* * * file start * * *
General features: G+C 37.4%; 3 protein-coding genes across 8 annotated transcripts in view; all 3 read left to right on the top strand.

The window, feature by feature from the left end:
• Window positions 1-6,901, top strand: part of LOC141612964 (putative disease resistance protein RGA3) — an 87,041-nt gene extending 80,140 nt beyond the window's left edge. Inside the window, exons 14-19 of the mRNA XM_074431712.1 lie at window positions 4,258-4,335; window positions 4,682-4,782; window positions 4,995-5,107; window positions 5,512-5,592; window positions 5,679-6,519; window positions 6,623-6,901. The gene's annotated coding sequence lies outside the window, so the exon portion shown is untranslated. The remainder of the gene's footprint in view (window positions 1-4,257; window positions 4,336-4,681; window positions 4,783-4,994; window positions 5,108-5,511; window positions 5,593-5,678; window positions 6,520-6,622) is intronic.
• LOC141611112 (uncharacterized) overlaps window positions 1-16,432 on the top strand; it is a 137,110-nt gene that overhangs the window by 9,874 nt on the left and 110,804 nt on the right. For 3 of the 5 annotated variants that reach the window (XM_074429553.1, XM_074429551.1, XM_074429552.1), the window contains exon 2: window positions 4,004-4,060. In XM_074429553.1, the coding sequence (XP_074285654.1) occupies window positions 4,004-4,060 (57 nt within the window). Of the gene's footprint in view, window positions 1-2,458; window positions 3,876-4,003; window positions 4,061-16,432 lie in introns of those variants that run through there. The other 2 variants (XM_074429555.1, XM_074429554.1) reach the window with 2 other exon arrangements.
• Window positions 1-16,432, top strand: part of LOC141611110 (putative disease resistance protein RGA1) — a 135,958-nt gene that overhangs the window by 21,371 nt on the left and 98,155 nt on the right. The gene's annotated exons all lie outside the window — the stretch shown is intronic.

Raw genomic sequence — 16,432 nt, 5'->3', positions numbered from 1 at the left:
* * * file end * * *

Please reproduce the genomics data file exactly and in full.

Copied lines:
General features: G+C 37.4%; 3 protein-coding genes across 8 annotated transcripts in view; all 3 read left to right on the top strand.

The window, feature by feature from the left end:
• Window positions 1-6,901, top strand: part of LOC141612964 (putative disease resistance protein RGA3) — an 87,041-nt gene extending 80,140 nt beyond the window's left edge. Inside the window, exons 14-19 of the mRNA XM_074431712.1 lie at window positions 4,258-4,335; window positions 4,682-4,782; window positions 4,995-5,107; window positions 5,512-5,592; window positions 5,679-6,519; window positions 6,623-6,901. The gene's annotated coding sequence lies outside the window, so the exon portion shown is untranslated. The remainder of the gene's footprint in view (window positions 1-4,257; window positions 4,336-4,681; window positions 4,783-4,994; window positions 5,108-5,511; window positions 5,593-5,678; window positions 6,520-6,622) is intronic.
• LOC141611112 (uncharacterized) overlaps window positions 1-16,432 on the top strand; it is a 137,110-nt gene that overhangs the window by 9,874 nt on the left and 110,804 nt on the right. For 3 of the 5 annotated variants that reach the window (XM_074429553.1, XM_074429551.1, XM_074429552.1), the window contains exon 2: window positions 4,004-4,060. In XM_074429553.1, the coding sequence (XP_074285654.1) occupies window positions 4,004-4,060 (57 nt within the window). Of the gene's footprint in view, window positions 1-2,458; window positions 3,876-4,003; window positions 4,061-16,432 lie in introns of those variants that run through there. The other 2 variants (XM_074429555.1, XM_074429554.1) reach the window with 2 other exon arrangements.
• Window positions 1-16,432, top strand: part of LOC141611110 (putative disease resistance protein RGA1) — a 135,958-nt gene that overhangs the window by 21,371 nt on the left and 98,155 nt on the right. The gene's annotated exons all lie outside the window — the stretch shown is intronic.

Raw genomic sequence — 16,432 nt, 5'->3', positions numbered from 1 at the left: